How PLR uses the UK loans information gathered

1. To calculate payments due to authors

A representative sample of book loans, consisting of all issues from selected public libraries is recorded. This is then multiplied in proportion to total library lending to produce for each book an estimate of its total annual loans throughout the country. Books must be registered in order to qualify for payment.

Each year, after deduction of administrative costs, the fund allocated by Parliament is divided by the total loans of registered books to arrive at a ‘pence per loan’ figure. This forms the basis for calculating payments.

The amount payable is proportionate to the estimated number of times that registered books are borrowed nationally during the PLR year (July – June). Payment is made the following year (usually in February). The maximum anyone may receive in a year is £6,600; earnings that total less than £1 are not paid.  Money saved as a result of these thresholds is returned to the Fund for redistribution.

2. To promote libraries and improve publicity

An annual press release is issued in February detailing trends in UK library borrowings, useful facts and figures and details of the most borrowed authors and books in various genres.

The loans data collected is now available online to public libraries through PLR's LEWIS (Loans Enquiry Web Information Service). LEWIS provides a wide range of search options over a twenty-year archive of loans data on national, regional and local borrowing trends. It allows searches by author, publisher, subject category etc.

Library information

Information for authors and librarians regarding the PLR library sample

How the UK PLR library sample works

Guidance on the UK library sample, grossing-up loans and how long library authorities stay in the sample

How the UK library sample affects authors

Guidance and information on how UK library sample affects authors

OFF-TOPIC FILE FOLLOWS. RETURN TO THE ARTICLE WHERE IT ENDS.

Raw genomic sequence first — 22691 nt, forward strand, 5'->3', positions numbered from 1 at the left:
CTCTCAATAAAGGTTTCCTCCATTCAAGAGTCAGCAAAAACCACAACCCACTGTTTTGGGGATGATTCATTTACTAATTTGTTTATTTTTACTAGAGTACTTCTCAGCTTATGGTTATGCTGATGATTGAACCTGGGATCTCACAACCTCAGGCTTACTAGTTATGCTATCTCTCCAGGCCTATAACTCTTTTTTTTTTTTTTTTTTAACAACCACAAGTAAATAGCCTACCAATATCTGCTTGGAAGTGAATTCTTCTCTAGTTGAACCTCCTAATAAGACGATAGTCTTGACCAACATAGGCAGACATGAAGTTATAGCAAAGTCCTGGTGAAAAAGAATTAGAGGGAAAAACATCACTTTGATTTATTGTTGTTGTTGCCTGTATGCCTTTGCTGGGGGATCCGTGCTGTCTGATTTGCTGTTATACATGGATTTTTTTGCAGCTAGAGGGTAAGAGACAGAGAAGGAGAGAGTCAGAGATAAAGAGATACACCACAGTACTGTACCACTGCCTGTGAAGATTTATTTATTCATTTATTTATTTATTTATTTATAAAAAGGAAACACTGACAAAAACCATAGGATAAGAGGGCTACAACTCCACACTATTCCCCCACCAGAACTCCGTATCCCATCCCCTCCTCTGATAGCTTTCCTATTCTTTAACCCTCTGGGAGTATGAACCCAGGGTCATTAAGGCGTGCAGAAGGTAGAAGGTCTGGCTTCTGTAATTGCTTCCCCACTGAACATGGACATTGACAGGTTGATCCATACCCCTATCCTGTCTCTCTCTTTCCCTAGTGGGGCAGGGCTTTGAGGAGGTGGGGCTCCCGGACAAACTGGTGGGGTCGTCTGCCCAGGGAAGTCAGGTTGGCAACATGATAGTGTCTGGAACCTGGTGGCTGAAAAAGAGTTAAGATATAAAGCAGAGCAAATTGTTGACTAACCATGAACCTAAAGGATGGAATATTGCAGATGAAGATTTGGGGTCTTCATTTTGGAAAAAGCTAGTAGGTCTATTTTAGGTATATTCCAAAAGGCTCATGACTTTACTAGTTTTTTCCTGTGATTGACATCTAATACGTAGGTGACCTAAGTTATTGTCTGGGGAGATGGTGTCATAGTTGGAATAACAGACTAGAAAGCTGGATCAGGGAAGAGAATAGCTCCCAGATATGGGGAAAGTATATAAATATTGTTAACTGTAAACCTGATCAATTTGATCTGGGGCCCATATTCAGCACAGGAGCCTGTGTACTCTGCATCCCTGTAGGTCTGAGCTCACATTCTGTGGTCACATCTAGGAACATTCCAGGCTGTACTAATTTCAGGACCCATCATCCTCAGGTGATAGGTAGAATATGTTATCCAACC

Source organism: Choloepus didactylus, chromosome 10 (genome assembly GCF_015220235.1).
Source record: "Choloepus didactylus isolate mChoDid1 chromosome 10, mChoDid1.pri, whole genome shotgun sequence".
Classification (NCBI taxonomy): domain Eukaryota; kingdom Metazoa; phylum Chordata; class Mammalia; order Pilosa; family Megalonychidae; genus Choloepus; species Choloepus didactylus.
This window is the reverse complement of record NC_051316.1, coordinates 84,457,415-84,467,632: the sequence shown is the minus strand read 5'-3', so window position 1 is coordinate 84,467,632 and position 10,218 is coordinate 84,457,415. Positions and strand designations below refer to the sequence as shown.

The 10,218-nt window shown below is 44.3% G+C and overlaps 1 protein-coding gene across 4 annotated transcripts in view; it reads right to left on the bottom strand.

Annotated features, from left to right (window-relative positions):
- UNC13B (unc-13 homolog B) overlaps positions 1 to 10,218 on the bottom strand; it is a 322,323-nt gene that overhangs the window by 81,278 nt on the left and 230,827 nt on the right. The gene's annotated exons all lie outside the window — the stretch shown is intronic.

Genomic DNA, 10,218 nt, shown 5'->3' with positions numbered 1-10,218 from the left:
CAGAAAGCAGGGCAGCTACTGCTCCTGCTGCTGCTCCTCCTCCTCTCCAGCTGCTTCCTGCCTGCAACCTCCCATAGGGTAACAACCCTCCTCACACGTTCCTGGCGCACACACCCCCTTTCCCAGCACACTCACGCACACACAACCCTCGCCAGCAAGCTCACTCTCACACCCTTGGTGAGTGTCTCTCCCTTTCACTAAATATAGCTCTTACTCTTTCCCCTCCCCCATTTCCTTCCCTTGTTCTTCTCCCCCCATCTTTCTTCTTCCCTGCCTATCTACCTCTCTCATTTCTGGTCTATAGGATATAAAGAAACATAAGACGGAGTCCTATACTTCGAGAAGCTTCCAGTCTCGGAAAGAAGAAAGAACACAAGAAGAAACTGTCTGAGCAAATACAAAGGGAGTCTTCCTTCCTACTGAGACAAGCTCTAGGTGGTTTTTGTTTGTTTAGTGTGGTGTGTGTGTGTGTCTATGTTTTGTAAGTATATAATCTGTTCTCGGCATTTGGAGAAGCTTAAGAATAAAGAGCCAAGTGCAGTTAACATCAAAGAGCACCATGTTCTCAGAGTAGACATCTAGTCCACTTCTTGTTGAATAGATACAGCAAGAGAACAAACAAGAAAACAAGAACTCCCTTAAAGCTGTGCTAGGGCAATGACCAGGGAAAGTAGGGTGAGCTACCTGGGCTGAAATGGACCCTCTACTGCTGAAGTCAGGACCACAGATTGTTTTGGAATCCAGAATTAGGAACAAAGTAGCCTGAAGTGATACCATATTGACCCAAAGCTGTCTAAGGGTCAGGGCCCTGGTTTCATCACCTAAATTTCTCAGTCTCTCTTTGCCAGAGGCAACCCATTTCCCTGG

Information for UK sample library authorities

Information for library authorities participating in the UK PLR sample

Irish PLR

Information about library data collection under the Irish PLR scheme

PLR news stories

UK PLR payments update

1 February 2019

Over 22,000 authors have received a payment through UK PLR

Advisory Committee for PLR - new member

3 December 2018

Writer and translator Daniel Hahn appointed to the PLR Advisory Committee

Most borrowed authors and books in UK libraries

27 July 2018

The latest annual data shows the most borrowed authors and books in UK public libraries during 2016-17

Advisory Committee for PLR - new member

11 June 2018

Writer and illustrator Alexis Deacon appointed to the PLR Advisory Committee

More news stories

PLR case studies

…“The financial support is invaluable – translators don’t always get a royalty so PLR is really precious. Equally important is the symbolic recognition of our stake in a book. While it is taken for granted that an author has a stake in a book it is not always remembered that a translator does too.”…

Daniel Hahn, translator and writer, registered for PLR on the publication of his first translation. He values highly the existence of the built-in PLR share to which all translators are entitled. Having translated 35 books and written several others since 2007, Daniel outlined his career as a translator and how he works.

…“I expected pennies and I got pounds! Quite a few more than I had expected. How many times in somebodies life do you get something for nothing?”…

Audio-book narrator Jeff Harding, registered for his PLR share in an astonishing 658 audio books when the extension of UK PLR to non-print material was first introduced in July 2014. He currently has over 700 titles registered. Jeff describes the skills of narration and explains what PLR means to him.

…Tracy Chevalier, Alexis Deacon and S F Said tells us why it is important that contributors register for PLR, how easy it is to apply and the value of PLR to them.…

Watch our short video in which authors Tracy Chevalier and S F Said and writer / illustrator Alexis Deacon talk about why eligible contributors should register for payment through the government-funded PLR scheme.